Lentils are one of the most important ingredients in Indian cooking for their health benefits and low cost. In fact, India is the world’s largest consumer of lentils in the world. This may be due to the fact that at least one dish containing lentil is served at every meal and the high percentage of vegetarians who live there. It is a good thing that India is also the world’s largest producer of these tiny gems.
Lentils in India
Lentil dishes are eaten all across India daily and appear on the menu as either a side dish or a main course. Having loved lentils for many years, I was stunned to learn that they are even served with breakfast! In South India, lentils are can simply be eaten with rice, and often eaten with chapati (a round wheat bread like a tortilla). After long days at work when my husband is too tired to cook anything that requires more than two steps, I have noticed that he seems to enjoy a simple dal and chapatti meal. Afterward, he seems calmer than when he arrived at home. I suspect that Indians consider lentils, in any form, to be comfort food.
Assorted dry lentils
Lentils are incorporated into every menu group in Indian cuisine. Some of the most popular recipes with lentils are:
Since the variety of options for this important source of protein in a highly vegetarians nation, it should not be a surprise to learn that there are literally hundreds and hundreds of recipe options available for lentils.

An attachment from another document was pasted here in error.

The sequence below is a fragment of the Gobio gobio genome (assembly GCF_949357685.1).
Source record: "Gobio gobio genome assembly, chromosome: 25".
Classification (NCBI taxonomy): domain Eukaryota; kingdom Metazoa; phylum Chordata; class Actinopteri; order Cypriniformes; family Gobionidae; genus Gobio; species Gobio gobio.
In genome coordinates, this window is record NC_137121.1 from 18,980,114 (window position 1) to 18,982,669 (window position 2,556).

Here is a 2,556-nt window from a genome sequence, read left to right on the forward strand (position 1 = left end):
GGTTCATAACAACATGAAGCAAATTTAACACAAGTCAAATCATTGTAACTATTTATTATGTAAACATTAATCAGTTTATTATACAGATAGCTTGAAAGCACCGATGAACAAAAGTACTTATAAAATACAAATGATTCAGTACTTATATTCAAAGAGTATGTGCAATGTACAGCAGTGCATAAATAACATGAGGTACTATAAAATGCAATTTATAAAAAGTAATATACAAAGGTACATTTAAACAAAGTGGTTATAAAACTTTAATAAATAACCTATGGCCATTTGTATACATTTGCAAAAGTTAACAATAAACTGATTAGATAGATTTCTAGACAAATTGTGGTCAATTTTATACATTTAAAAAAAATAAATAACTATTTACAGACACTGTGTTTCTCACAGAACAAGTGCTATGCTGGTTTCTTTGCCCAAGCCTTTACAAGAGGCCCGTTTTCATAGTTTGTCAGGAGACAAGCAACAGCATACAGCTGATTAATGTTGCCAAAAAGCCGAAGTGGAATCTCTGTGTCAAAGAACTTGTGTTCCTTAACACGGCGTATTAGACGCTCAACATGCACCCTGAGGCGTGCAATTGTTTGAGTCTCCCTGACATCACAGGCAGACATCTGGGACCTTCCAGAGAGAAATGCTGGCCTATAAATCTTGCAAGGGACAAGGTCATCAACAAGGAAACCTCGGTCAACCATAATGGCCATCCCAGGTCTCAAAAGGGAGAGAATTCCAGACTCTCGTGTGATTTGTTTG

Characteristics of Lentils
Many varieties of lentils are available to keep the menu varied; each one is as different in its characteristics: color, size, texture and cooking speed. Lentils come in different colors from green, to red, to black and even orange. They vary in size as well. For example, French green lentils are tiny while chickpeas are rather large. Different varieties of red lentils vary in size. The small red beans are used in many Indian recipes including Chokapu Payar while the large ones are found in dishes such as in American chili. The small red beans take a long time to cook while the orange lentils are speedy. From firm and meaty chickpeas to smooth and creamy orange lentils, each has its own unique texture and purpose in Indian cuisine.
Forms of Lentils
Lentils are available whole (with the skin), whole without the skin, or split. The term dal is used as the name of many lentil dishes as well as the term for lentils that have been skinned and split. Lentils ground to a powder are used instead of flour instead of wheat. Besan (North India) or kadala podi (Kerala) is ground Bengal gram dal and is used in the batter coating for Bondas and Bjajia as well as a binding ingredient to hold various cutlets together. Many sprouted lentils are available in stores for the health conscious individual.
The best way to store lentils is to keep them in airtight containers. They will keep for many, many months until they are used.
Check out my Lentils page for more information on the different varieties of lentils in Indian cuisine.
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